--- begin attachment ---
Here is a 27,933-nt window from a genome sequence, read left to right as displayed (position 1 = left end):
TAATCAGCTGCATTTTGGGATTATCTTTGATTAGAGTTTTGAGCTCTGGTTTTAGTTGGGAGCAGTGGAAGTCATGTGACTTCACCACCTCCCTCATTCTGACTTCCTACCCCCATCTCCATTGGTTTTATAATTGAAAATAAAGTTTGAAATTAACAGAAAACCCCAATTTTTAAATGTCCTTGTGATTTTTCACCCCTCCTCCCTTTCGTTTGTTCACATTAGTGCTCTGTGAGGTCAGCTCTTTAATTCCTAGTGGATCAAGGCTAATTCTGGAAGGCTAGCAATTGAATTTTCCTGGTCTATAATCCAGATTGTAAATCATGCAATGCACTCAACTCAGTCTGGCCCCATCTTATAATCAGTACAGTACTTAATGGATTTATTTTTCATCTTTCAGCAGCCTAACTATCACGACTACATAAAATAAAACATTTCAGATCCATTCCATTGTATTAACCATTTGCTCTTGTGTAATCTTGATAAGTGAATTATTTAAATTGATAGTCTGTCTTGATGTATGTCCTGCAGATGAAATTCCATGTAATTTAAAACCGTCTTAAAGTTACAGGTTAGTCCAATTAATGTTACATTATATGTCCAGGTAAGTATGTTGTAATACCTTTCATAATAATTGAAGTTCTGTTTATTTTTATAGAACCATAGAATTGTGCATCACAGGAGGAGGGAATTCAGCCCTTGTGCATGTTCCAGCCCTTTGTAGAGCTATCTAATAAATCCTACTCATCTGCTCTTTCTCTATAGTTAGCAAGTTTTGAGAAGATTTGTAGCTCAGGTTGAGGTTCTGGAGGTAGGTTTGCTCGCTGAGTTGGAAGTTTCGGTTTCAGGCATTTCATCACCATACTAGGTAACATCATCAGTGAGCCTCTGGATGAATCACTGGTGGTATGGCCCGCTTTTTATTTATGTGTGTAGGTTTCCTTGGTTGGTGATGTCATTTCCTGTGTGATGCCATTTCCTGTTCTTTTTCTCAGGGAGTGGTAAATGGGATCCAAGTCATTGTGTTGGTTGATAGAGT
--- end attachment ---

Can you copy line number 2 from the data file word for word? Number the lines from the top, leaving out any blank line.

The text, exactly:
TAATCAGCTGCATTTTGGGATTATCTTTGATTAGAGTTTTGAGCTCTGGTTTTAGTTGGGAGCAGTGGAAGTCATGTGACTTCACCACCTCCCTCATTCTGACTTCCTACCCCCATCTCCATTGGTTTTATAATTGAAAATAAAGTTTGAAATTAACAGAAAACCCCAATTTTTAAATGTCCTTGTGATTTTTCACCCCTCCTCCCTTTCGTTTGTTCACATTAGTGCTCTGTGAGGTCAGCTCTTTAATTCCTAGTGGATCAAGGCTAATTCTGGAAGGCTAGCAATTGAATTTTCCTGGTCTATAATCCAGATTGTAAATCATGCAATGCACTCAACTCAGTCTGGCCCCATCTTATAATCAGTACAGTACTTAATGGATTTATTTTTCATCTTTCAGCAGCCTAACTATCACGACTACATAAAATAAAACATTTCAGATCCATTCCATTGTATTAACCATTTGCTCTTGTGTAATCTTGATAAGTGAATTATTTAAATTGATAGTCTGTCTTGATGTATGTCCTGCAGATGAAATTCCATGTAATTTAAAACCGTCTTAAAGTTACAGGTTAGTCCAATTAATGTTACATTATATGTCCAGGTAAGTATGTTGTAATACCTTTCATAATAATTGAAGTTCTGTTTATTTTTATAGAACCATAGAATTGTGCATCACAGGAGGAGGGAATTCAGCCCTTGTGCATGTTCCAGCCCTTTGTAGAGCTATCTAATAAATCCTACTCATCTGCTCTTTCTCTATAGTTAGCAAGTTTTGAGAAGATTTGTAGCTCAGGTTGAGGTTCTGGAGGTAGGTTTGCTCGCTGAGTTGGAAGTTTCGGTTTCAGGCATTTCATCACCATACTAGGTAACATCATCAGTGAGCCTCTGGATGAATCACTGGTGGTATGGCCCGCTTTTTATTTATGTGTGTAGGTTTCCTTGGTTGGTGATGTCATTTCCTGTGTGATGCCATTTCCTGTTCTTTTTCTCAGGGAGTGGTAAATGGGATCCAAGTCATTGTGTTGGTTGATAGAGT